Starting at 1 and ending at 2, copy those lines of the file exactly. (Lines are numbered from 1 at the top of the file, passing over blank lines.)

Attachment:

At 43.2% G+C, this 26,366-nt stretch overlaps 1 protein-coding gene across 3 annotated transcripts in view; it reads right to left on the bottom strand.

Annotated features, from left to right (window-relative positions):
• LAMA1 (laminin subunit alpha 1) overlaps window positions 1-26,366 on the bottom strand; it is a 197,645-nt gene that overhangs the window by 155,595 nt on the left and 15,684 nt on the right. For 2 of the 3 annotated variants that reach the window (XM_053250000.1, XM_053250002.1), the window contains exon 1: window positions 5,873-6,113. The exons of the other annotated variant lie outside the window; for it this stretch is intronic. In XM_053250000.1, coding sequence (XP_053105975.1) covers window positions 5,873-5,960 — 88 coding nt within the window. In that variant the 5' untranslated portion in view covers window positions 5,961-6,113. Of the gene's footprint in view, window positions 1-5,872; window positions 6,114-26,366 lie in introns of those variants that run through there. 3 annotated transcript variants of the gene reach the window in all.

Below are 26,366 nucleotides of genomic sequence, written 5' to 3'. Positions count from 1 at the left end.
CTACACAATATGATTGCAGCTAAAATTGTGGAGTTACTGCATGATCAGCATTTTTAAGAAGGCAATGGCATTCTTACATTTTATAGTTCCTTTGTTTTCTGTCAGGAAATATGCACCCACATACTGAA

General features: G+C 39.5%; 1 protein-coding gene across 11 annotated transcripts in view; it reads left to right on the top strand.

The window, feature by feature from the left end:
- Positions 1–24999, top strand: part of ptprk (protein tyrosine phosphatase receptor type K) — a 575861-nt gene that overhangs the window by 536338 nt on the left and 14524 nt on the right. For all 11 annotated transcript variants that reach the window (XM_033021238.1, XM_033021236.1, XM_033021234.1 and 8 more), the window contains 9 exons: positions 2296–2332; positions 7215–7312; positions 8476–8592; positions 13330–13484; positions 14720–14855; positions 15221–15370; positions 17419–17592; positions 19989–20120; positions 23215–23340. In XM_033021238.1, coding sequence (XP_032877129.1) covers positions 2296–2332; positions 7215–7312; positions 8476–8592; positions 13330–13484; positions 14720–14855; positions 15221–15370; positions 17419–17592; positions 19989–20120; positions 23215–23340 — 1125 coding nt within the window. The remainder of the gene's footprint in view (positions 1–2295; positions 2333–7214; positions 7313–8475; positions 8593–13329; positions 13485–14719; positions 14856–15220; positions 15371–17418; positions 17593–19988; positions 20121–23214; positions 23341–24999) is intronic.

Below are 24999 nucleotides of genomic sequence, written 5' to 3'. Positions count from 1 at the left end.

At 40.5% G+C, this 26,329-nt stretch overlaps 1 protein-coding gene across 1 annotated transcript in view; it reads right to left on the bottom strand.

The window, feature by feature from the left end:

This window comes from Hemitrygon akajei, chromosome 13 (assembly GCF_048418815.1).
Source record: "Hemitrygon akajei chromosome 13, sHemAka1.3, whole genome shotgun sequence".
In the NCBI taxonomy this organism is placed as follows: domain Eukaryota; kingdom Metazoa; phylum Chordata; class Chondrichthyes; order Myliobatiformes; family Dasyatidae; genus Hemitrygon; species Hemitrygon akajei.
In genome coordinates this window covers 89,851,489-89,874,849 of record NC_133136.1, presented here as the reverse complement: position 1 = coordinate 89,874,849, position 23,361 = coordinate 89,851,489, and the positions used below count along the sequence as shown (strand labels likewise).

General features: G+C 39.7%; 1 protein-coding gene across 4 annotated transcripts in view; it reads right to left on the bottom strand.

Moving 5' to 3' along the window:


At 43.2% G+C, this 26,366-nt stretch overlaps 1 protein-coding gene across 3 annotated transcripts in view; it reads right to left on the bottom strand.

Annotated features, from left to right (window-relative positions):